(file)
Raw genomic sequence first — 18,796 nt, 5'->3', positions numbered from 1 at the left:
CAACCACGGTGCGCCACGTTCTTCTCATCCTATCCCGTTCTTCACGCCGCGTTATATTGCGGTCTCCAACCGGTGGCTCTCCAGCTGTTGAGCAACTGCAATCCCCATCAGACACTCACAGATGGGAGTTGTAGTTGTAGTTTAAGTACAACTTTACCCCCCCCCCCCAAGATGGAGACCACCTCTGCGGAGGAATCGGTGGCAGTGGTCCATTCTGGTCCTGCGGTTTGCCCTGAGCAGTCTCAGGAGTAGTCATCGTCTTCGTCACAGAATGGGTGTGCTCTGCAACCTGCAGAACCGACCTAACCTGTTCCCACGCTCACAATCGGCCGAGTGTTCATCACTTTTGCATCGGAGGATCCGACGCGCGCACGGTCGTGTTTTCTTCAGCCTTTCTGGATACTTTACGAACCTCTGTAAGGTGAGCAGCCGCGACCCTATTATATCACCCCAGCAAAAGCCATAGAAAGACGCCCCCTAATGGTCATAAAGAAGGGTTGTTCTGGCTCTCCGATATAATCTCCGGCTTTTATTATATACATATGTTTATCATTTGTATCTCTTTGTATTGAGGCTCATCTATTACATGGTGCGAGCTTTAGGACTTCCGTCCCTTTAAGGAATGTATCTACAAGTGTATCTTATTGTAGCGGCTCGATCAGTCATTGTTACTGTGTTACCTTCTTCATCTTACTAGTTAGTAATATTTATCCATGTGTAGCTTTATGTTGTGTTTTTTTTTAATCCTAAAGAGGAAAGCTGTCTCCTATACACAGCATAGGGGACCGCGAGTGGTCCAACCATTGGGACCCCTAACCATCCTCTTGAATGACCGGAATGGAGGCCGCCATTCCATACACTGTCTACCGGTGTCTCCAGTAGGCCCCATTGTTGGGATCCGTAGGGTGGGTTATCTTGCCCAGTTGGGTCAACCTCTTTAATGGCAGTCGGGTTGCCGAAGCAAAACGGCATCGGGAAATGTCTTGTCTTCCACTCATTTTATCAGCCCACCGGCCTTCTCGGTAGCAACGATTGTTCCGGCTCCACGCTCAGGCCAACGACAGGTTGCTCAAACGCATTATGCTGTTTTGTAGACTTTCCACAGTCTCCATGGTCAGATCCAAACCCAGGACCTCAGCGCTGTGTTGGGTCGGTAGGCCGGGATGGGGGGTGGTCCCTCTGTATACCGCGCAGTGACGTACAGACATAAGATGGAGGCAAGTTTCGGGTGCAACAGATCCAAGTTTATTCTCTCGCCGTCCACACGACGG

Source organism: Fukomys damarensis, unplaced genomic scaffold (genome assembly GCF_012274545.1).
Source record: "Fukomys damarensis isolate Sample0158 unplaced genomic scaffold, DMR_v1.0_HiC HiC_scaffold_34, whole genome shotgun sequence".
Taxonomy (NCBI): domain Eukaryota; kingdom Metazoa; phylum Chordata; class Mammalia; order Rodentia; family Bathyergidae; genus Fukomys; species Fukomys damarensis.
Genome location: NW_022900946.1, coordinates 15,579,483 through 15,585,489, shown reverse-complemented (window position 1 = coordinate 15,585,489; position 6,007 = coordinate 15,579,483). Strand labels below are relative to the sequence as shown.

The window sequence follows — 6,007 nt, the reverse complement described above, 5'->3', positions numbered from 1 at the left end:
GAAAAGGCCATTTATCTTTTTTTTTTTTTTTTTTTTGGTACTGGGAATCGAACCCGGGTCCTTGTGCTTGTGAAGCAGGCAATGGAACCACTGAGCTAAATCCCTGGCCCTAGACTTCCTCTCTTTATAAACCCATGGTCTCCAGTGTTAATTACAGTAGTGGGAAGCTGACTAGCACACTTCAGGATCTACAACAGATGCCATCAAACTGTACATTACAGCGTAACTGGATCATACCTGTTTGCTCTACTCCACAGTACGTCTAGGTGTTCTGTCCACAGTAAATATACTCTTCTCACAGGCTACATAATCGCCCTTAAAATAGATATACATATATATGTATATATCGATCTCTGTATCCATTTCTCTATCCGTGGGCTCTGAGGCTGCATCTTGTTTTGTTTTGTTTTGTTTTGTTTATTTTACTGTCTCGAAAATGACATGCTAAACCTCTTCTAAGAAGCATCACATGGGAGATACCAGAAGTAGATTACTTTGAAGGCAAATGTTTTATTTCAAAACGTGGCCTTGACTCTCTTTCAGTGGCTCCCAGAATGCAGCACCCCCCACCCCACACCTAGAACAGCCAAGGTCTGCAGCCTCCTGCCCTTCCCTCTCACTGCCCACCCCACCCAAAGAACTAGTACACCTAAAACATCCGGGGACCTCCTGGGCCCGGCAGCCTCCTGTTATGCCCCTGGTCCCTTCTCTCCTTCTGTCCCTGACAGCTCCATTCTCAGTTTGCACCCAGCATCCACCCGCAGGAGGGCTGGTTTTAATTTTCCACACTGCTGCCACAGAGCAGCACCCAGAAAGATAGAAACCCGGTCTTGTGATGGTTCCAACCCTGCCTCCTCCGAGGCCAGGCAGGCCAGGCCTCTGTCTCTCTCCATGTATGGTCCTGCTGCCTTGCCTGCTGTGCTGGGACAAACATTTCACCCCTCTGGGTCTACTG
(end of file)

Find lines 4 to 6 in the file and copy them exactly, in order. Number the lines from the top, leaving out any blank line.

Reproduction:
Source record: "Fukomys damarensis isolate Sample0158 unplaced genomic scaffold, DMR_v1.0_HiC HiC_scaffold_34, whole genome shotgun sequence".
Taxonomy (NCBI): domain Eukaryota; kingdom Metazoa; phylum Chordata; class Mammalia; order Rodentia; family Bathyergidae; genus Fukomys; species Fukomys damarensis.
Genome location: NW_022900946.1, coordinates 15,579,483 through 15,585,489, shown reverse-complemented (window position 1 = coordinate 15,585,489; position 6,007 = coordinate 15,579,483). Strand labels below are relative to the sequence as shown.